Tudo Bem! It’s Brazil.
The biggest sporting show on earth – the Olympics – is happening in South America for the first time, but the question, even mere hours before the Games kick off is this – is Brazil ready?
A lot of news ink has already been spent in telling the world about the terrible shape Brazil is in and why these Olympics are such bad timing, but then they forgot the Carioca spirit of ‘Tudo Bem’ which would loosely mean “it’s okay”. Just like it did two years back during the FIFA World Cup, Brazil is getting it together once again – through it’s famous spirit and insatiable thirst to succeed in sport.
Arrive at one of the busiest terminals in São Paulo, and you know it’s Olympic time when volunteers usher in teams and officials with a smile. São Paulo will be one of the host cities for the football matches and the Pacaembu stadium is housing an exhibition on Olympic football history. Since that 7-1 loss to Germany as host city of the World Cup in 2014, Brazil’s national team hasn’t given them much to smile about — but in Neymar they trust — the man who missed that humiliation through a broken back skipped the Copa America in the quest for the evasive Olympic gold. He has a chance at redemption, and so does Brazil.
The signage and flurry of last minute activities is pretty evident as you drive into Rio. The stadium is ready but transport and other facilities will be touch-and-go. Athletes like those from Australia are not happy with the village, complaining about plumbing and electricity, so it’s easy to imagine a Brazilian version of Suresh Kalmadi — and just like it was during the Commonwealth Games in Delhi in 2010, local news networks are waiting for the big corruption story.
The other notable part is the stark difference between the favelas (slums) and the glitzy neighborhood called Barra da Tijuca. So unlike Beijing in 2008, Rio has made no effort to hide the less picturesque side of the city. Democracy is also responsible for the fact that a very small percentage of the population can speak in English and any outsider must have passable knowledge of Portuguese. No four-year compulsory English course for them like in China, but if the Portuguese could conquer large parts of the world the Carioca can surely host an Olympics. So if you are headed to Rio, get a crash course from the nearest Goan Granny – the greetings will help you.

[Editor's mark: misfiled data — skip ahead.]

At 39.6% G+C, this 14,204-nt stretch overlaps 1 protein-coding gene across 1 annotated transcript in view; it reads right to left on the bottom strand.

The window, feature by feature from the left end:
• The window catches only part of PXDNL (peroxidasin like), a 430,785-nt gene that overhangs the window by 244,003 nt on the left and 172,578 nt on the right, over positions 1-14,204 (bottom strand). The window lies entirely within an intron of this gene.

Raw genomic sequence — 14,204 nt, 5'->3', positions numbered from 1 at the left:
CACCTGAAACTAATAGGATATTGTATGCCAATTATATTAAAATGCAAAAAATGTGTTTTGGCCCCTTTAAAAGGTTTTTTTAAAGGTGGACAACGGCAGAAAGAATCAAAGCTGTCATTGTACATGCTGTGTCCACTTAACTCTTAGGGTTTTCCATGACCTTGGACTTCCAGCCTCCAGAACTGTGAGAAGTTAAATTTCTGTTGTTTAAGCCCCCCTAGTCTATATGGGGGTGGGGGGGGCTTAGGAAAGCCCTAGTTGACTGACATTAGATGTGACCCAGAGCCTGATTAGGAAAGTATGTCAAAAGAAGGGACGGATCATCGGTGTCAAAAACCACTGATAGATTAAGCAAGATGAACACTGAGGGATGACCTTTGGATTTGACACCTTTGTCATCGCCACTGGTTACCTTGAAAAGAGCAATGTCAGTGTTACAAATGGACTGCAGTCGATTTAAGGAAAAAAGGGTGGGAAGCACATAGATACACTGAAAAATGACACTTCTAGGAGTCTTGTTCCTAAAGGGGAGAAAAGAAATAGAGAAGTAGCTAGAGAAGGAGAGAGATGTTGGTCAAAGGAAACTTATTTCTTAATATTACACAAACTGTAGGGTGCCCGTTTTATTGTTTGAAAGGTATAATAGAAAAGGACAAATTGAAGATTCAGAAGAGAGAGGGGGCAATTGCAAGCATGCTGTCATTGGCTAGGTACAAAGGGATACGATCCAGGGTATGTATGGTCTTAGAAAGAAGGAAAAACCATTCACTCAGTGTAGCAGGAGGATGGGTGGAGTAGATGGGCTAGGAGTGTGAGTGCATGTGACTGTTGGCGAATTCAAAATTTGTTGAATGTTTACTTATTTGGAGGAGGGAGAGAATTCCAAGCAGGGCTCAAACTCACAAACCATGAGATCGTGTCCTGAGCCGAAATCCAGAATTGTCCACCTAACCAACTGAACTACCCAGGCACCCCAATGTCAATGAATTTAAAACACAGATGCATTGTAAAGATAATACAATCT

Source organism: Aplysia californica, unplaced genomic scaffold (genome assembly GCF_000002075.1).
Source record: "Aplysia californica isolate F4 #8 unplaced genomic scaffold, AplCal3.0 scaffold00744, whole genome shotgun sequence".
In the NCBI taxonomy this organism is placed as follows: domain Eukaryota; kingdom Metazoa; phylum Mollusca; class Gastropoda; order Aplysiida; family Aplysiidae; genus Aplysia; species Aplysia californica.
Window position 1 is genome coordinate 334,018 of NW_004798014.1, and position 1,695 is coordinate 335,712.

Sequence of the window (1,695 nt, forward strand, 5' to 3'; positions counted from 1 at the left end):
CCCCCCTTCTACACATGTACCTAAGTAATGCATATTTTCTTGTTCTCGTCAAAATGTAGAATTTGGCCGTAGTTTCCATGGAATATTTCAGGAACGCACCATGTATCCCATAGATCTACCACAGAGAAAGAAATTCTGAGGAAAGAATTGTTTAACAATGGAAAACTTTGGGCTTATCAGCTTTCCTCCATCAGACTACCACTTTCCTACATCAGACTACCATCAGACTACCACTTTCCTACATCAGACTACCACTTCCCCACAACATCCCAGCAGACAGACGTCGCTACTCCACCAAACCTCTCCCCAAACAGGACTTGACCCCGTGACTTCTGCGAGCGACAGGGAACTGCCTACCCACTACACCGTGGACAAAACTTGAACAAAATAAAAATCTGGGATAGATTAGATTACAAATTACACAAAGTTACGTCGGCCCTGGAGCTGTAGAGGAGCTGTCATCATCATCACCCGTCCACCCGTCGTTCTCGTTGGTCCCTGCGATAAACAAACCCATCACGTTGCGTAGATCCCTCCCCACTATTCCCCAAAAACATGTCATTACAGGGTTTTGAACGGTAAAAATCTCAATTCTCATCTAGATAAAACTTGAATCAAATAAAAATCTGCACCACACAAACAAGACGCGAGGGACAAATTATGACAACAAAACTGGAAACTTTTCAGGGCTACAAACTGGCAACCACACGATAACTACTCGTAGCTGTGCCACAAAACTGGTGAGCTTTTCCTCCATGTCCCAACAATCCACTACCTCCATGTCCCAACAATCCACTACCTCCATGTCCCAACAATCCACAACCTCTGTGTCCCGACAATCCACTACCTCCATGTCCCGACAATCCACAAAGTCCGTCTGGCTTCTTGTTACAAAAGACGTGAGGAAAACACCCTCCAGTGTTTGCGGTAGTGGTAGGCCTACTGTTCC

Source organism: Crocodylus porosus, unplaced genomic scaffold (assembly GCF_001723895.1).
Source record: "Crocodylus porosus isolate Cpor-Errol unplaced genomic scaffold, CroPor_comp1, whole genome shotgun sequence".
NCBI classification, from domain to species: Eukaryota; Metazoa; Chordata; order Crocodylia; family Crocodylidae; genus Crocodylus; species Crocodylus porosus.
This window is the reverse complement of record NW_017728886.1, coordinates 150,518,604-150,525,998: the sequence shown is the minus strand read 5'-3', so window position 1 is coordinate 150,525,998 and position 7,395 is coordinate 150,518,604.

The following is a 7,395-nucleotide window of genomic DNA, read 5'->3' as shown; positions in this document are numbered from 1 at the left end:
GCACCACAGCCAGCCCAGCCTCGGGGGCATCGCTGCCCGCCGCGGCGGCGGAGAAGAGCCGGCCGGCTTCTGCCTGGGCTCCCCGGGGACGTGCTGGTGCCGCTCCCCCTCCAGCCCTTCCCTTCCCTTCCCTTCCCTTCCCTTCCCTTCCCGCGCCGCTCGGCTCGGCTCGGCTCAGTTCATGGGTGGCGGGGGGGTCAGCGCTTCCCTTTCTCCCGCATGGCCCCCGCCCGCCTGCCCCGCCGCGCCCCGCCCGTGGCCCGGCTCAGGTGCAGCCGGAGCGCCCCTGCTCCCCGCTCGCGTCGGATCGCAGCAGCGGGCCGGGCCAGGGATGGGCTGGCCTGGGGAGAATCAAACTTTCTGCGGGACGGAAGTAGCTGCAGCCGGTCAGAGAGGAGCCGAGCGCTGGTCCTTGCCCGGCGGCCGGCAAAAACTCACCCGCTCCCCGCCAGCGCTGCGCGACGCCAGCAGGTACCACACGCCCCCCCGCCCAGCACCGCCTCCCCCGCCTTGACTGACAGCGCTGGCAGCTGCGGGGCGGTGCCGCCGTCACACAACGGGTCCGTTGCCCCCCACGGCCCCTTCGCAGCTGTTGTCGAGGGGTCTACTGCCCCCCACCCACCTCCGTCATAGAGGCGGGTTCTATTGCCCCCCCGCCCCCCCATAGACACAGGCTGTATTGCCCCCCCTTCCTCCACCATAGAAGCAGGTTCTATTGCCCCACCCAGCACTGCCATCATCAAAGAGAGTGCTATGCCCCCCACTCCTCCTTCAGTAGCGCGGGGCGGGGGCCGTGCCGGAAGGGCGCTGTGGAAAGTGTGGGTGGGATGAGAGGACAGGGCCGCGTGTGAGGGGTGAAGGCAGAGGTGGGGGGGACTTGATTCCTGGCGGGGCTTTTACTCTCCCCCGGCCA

When you eventually do manage to speak to the locals, you can feel a sense of hope they have from the games — 20 days that will make them forget about a corrupt government and an economy on the abyss.
Eduahiljo sells sugarcane juice while his partner and her friends offer the famous fried pastels. He hopes he can make some money just like he did during the World Cup but says that tourists are yet to stream in. High rentals and low income have forced him to put in extra work which he hopes will be worth the effort.
At the volunteers’ centre in Cidade Do Samba, Derek Oliveira is helping volunteers get their credentials. He has taken time off from his day job to volunteer at the games because being a Carioca is about being helpful and the Olympics are a perfect opportunity about showcasing their Cidade Marvelosa as Rio is known.
For every Derek, there’s a Lucas – who is a real estate professional. Having worked in America, he talks about how Brazil has lowered its poverty index just to show the world it had uplifted a significant percentage of its poor – basically a con. He wants to know if India will ever host the games, a question to which I had no answer given that India doesn’t lack the ambition but is skeptical of the so called side effects.
Yet Lucas has bought his tickets — and figures that for 15 days, the Brazilians will let their hair down and put on one fantastic party.
So it’s true, the 2016 Olympics will only be a band aid for a country that needs surgery. But the athletes, the volunteers and the spectators won’t know that. For them, the ever smiling Carioca will always be there with Brazil’s undying spirit.
Feature image source: AFP